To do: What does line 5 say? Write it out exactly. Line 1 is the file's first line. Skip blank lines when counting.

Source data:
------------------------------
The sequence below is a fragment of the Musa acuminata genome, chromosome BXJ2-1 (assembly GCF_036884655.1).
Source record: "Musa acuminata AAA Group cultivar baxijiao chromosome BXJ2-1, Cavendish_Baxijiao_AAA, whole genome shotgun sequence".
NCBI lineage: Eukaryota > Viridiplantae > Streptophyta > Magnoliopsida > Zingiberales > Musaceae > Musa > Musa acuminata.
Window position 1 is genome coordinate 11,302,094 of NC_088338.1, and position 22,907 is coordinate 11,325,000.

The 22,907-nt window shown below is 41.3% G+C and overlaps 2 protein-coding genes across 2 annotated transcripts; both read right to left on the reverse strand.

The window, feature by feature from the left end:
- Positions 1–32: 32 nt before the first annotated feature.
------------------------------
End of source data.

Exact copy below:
The 22,907-nt window shown below is 41.3% G+C and overlaps 2 protein-coding genes across 2 annotated transcripts; both read right to left on the reverse strand.